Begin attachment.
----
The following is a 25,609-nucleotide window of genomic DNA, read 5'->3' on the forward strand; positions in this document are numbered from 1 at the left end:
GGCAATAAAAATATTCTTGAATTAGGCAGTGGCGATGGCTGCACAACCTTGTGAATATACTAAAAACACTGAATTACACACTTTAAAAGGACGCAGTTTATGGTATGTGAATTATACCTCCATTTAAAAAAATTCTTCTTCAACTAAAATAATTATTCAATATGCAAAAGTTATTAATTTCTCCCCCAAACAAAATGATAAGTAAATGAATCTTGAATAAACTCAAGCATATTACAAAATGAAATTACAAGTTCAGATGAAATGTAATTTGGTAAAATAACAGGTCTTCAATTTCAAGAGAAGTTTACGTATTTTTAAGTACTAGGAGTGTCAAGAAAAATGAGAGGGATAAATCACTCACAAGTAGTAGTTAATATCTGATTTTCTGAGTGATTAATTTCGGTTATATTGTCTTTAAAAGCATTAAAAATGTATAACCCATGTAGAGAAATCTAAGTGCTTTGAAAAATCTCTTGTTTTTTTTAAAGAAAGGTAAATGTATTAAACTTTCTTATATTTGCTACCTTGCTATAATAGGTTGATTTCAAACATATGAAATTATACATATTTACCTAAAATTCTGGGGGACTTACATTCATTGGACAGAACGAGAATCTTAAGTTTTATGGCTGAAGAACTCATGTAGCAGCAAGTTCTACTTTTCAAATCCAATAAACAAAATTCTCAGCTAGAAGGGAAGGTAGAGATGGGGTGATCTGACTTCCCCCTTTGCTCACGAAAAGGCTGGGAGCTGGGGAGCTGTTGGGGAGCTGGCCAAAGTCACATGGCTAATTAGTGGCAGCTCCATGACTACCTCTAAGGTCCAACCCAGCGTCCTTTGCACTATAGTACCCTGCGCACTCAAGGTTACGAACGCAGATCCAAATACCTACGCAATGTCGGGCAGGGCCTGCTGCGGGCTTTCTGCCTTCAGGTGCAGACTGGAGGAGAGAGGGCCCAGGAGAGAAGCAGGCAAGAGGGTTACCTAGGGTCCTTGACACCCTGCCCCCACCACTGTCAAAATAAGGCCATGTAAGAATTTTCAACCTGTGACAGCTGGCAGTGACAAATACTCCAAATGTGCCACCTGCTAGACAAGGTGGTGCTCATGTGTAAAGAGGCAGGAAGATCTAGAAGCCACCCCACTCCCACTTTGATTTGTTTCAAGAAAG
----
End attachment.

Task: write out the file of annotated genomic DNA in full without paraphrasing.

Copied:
The following is a 25,609-nucleotide window of genomic DNA, read 5'->3' on the forward strand; positions in this document are numbered from 1 at the left end:
GGCAATAAAAATATTCTTGAATTAGGCAGTGGCGATGGCTGCACAACCTTGTGAATATACTAAAAACACTGAATTACACACTTTAAAAGGACGCAGTTTATGGTATGTGAATTATACCTCCATTTAAAAAAATTCTTCTTCAACTAAAATAATTATTCAATATGCAAAAGTTATTAATTTCTCCCCCAAACAAAATGATAAGTAAATGAATCTTGAATAAACTCAAGCATATTACAAAATGAAATTACAAGTTCAGATGAAATGTAATTTGGTAAAATAACAGGTCTTCAATTTCAAGAGAAGTTTACGTATTTTTAAGTACTAGGAGTGTCAAGAAAAATGAGAGGGATAAATCACTCACAAGTAGTAGTTAATATCTGATTTTCTGAGTGATTAATTTCGGTTATATTGTCTTTAAAAGCATTAAAAATGTATAACCCATGTAGAGAAATCTAAGTGCTTTGAAAAATCTCTTGTTTTTTTTAAAGAAAGGTAAATGTATTAAACTTTCTTATATTTGCTACCTTGCTATAATAGGTTGATTTCAAACATATGAAATTATACATATTTACCTAAAATTCTGGGGGACTTACATTCATTGGACAGAACGAGAATCTTAAGTTTTATGGCTGAAGAACTCATGTAGCAGCAAGTTCTACTTTTCAAATCCAATAAACAAAATTCTCAGCTAGAAGGGAAGGTAGAGATGGGGTGATCTGACTTCCCCCTTTGCTCACGAAAAGGCTGGGAGCTGGGGAGCTGTTGGGGAGCTGGCCAAAGTCACATGGCTAATTAGTGGCAGCTCCATGACTACCTCTAAGGTCCAACCCAGCGTCCTTTGCACTATAGTACCCTGCGCACTCAAGGTTACGAACGCAGATCCAAATACCTACGCAATGTCGGGCAGGGCCTGCTGCGGGCTTTCTGCCTTCAGGTGCAGACTGGAGGAGAGAGGGCCCAGGAGAGAAGCAGGCAAGAGGGTTACCTAGGGTCCTTGACACCCTGCCCCCACCACTGTCAAAATAAGGCCATGTAAGAATTTTCAACCTGTGACAGCTGGCAGTGACAAATACTCCAAATGTGCCACCTGCTAGACAAGGTGGTGCTCATGTGTAAAGAGGCAGGAAGATCTAGAAGCCACCCCACTCCCACTTTGATTTGTTTCAAGAAAG